Does using Facebook make you happier?

I’ve long suggested that those worried about inequality, envy, and relative deprivation should tax Facebook rather than the private fortune of Bill Gates.  Most envy is local, and connected to people you know and whose lives you are in touch with.  Along these lines, here is some recent research by Verduyn,

Prior research indicates that Facebook usage predicts declines in subjective well-being over time. How does this come about? We examined this issue in 2 studies using experimental and field methods. In Study 1, cueing people in the laboratory to use Facebook passively (rather than actively) led to declines in affective well-being over time. Study 2 replicated these findings in the field using experience-sampling techniques. It also demonstrated how passive Facebook usage leads to declines in affective well-being: by increasing envy. Critically, the relationship between passive Facebook usage and changes in affective well-being remained significant when controlling for active Facebook use, non-Facebook online social network usage, and direct social interactions, highlighting the specificity of this result. These findings demonstrate that passive Facebook usage undermines affective well-being.

The pointer is from Robin Hanson on Twitter.


I cut the cord to Facebook years ago. I also no longer use Linkedin. I don't Twitter either. The only success I had was with, believe it or not, with MySpace where I met some Filipino girls years ago (but no longer keep in touch with them). My fiancee? I met her in the Mall of Asia, the old-fashioned way, meet and greet in person (I was actually waiting for another girl that I met through a local dating site). That said, electronic media is a good way to meet girls that you would not otherwise meet, since most girls are reluctant to date a foreigner.

Also kill your TV, though my gf half my age uses all of the above and watches lots of TV, it's always on in the house, and I have to mentally block it out. The weepy Asian soap operas are the worse, the girls are constantly crying every few minutes...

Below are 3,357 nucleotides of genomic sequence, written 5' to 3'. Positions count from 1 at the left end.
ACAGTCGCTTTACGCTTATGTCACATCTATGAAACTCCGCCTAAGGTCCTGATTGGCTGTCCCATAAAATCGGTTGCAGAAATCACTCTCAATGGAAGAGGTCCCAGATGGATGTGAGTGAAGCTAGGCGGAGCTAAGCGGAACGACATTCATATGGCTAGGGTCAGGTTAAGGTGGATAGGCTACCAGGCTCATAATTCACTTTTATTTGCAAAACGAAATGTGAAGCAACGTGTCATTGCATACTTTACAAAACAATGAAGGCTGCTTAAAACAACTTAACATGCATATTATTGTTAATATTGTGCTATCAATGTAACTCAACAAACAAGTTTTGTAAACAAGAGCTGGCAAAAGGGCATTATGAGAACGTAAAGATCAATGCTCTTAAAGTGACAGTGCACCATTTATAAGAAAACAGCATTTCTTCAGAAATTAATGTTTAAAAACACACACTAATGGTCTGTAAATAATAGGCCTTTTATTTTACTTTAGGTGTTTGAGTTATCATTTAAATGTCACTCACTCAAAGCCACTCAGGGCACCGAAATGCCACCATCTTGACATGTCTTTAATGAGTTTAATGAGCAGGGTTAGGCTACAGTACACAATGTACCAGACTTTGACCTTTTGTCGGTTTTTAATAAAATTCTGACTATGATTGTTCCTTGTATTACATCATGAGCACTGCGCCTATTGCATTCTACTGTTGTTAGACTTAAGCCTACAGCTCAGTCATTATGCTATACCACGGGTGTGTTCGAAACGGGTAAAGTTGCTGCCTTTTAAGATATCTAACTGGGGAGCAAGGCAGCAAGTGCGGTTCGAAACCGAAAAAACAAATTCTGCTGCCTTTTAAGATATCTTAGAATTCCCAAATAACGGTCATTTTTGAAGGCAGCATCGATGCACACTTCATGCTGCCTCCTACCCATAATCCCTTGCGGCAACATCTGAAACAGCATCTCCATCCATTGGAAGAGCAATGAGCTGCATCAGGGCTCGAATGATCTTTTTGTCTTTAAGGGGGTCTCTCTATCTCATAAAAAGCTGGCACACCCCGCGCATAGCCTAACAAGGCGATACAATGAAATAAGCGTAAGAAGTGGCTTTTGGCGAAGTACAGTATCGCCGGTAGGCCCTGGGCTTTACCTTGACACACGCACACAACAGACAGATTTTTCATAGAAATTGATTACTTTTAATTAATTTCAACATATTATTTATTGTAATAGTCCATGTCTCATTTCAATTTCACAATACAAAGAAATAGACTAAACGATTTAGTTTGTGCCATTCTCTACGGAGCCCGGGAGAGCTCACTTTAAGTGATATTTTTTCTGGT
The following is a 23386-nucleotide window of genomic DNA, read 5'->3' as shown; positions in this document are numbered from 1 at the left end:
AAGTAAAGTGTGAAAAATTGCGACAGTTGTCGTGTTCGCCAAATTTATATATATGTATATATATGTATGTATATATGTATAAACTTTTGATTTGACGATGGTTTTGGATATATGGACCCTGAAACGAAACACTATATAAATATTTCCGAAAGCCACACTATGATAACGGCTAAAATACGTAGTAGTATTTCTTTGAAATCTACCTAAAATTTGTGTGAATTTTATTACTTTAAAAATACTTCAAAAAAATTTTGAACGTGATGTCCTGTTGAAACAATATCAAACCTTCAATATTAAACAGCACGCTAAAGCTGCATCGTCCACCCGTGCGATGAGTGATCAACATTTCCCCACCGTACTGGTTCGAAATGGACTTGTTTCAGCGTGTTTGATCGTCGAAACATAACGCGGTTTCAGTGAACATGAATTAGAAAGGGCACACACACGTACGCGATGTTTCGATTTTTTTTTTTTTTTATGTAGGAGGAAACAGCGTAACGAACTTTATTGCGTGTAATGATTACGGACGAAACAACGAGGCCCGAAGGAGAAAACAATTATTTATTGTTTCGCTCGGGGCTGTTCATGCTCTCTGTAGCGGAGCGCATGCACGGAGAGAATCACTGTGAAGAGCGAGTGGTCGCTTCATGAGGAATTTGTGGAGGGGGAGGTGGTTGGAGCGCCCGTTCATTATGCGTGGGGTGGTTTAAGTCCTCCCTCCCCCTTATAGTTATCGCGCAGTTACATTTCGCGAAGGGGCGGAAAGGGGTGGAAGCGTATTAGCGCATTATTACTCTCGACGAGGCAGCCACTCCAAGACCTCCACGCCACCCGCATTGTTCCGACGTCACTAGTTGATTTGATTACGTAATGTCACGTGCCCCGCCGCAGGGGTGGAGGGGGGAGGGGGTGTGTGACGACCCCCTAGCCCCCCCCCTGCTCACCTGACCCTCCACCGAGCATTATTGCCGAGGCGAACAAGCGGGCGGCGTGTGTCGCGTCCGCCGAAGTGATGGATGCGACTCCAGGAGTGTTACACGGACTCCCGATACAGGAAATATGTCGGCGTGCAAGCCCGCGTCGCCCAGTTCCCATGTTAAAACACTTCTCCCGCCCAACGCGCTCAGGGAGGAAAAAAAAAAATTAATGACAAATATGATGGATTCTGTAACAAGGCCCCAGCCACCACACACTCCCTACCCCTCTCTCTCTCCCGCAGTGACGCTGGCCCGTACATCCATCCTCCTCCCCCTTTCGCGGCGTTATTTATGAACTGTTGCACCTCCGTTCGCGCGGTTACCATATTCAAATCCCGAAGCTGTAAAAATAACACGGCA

Rayray, "half my age" doesn't mean what you think it does. I don't care what your age is - it's simply a fact that women start to decrease in attractiveness after 25. I don't want to know about one hundred year old Ray Lopez's 50 year old girlfriend.

Dat AARP Membership.

@Facts -- I'm in my mid fifties, she's in her mid twenties. She's really hot. I have a problem sometimes keeping up with her, but modern pharma is a help. That's as far as I can go on this family site... thanks for your concern.

Are we invited to the wedding?

@J - yes you're invited, if you don't mind travel. According to US law, I have I think 90 days to marry her once she steps foot on US soil ("fiancee visa"). I'm all for marriage, as she's wonderful, but I hate such arbitrary and forced timetables. I might marry thrice: once in PH, once in GRE, and finally, last and least in the USA, where weddings are expensive (here in PH you can do a fancy wedding for $5k).

Are you worried about the moment your fiancée meets your girlfriend?

LOL....more likely worried about how her pimp will take it when Ray marries one of his best hos.

Why do you use inequality and envy in the same sentence like they are interchangeable?

Some real next level trolling from Tyler on this one.

I wonder if he appreciates the irony that one of the gates foundation's primary goals is reducing inequality.